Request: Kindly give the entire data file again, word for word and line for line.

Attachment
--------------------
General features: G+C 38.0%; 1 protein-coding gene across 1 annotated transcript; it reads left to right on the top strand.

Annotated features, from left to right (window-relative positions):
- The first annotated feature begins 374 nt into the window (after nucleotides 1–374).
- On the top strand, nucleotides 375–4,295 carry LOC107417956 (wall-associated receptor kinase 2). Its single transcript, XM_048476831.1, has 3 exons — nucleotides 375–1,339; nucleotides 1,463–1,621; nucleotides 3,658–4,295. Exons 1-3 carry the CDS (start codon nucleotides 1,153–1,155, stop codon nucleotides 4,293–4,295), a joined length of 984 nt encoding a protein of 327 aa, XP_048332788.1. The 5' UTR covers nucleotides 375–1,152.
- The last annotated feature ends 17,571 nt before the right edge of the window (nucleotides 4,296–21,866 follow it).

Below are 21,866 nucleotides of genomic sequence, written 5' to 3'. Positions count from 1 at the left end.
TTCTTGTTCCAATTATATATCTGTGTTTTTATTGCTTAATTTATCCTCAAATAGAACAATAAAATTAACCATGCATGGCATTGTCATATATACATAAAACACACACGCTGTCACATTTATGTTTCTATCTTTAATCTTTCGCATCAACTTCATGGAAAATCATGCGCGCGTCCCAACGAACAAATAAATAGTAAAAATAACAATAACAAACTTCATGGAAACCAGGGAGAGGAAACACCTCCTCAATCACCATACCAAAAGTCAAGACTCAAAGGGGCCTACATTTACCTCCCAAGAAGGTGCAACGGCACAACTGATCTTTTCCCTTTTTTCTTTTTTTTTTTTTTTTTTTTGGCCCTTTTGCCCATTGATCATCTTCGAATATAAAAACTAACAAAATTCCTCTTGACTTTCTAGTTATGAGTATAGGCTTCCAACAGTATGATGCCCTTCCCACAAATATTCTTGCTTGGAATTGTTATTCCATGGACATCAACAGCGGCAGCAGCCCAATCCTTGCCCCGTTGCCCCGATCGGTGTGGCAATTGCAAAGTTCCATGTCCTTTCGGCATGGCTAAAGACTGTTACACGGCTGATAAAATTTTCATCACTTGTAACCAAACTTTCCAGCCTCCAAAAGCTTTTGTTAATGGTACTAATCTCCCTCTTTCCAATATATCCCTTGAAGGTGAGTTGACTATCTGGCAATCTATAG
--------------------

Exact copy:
General features: G+C 38.0%; 1 protein-coding gene across 1 annotated transcript; it reads left to right on the top strand.

Annotated features, from left to right (window-relative positions):
- The first annotated feature begins 374 nt into the window (after nucleotides 1–374).
- On the top strand, nucleotides 375–4,295 carry LOC107417956 (wall-associated receptor kinase 2). Its single transcript, XM_048476831.1, has 3 exons — nucleotides 375–1,339; nucleotides 1,463–1,621; nucleotides 3,658–4,295. Exons 1-3 carry the CDS (start codon nucleotides 1,153–1,155, stop codon nucleotides 4,293–4,295), a joined length of 984 nt encoding a protein of 327 aa, XP_048332788.1. The 5' UTR covers nucleotides 375–1,152.
- The last annotated feature ends 17,571 nt before the right edge of the window (nucleotides 4,296–21,866 follow it).

Below are 21,866 nucleotides of genomic sequence, written 5' to 3'. Positions count from 1 at the left end.
TTCTTGTTCCAATTATATATCTGTGTTTTTATTGCTTAATTTATCCTCAAATAGAACAATAAAATTAACCATGCATGGCATTGTCATATATACATAAAACACACACGCTGTCACATTTATGTTTCTATCTTTAATCTTTCGCATCAACTTCATGGAAAATCATGCGCGCGTCCCAACGAACAAATAAATAGTAAAAATAACAATAACAAACTTCATGGAAACCAGGGAGAGGAAACACCTCCTCAATCACCATACCAAAAGTCAAGACTCAAAGGGGCCTACATTTACCTCCCAAGAAGGTGCAACGGCACAACTGATCTTTTCCCTTTTTTCTTTTTTTTTTTTTTTTTTTTGGCCCTTTTGCCCATTGATCATCTTCGAATATAAAAACTAACAAAATTCCTCTTGACTTTCTAGTTATGAGTATAGGCTTCCAACAGTATGATGCCCTTCCCACAAATATTCTTGCTTGGAATTGTTATTCCATGGACATCAACAGCGGCAGCAGCCCAATCCTTGCCCCGTTGCCCCGATCGGTGTGGCAATTGCAAAGTTCCATGTCCTTTCGGCATGGCTAAAGACTGTTACACGGCTGATAAAATTTTCATCACTTGTAACCAAACTTTCCAGCCTCCAAAAGCTTTTGTTAATGGTACTAATCTCCCTCTTTCCAATATATCCCTTGAAGGTGAGTTGACTATCTGGCAATCTATAG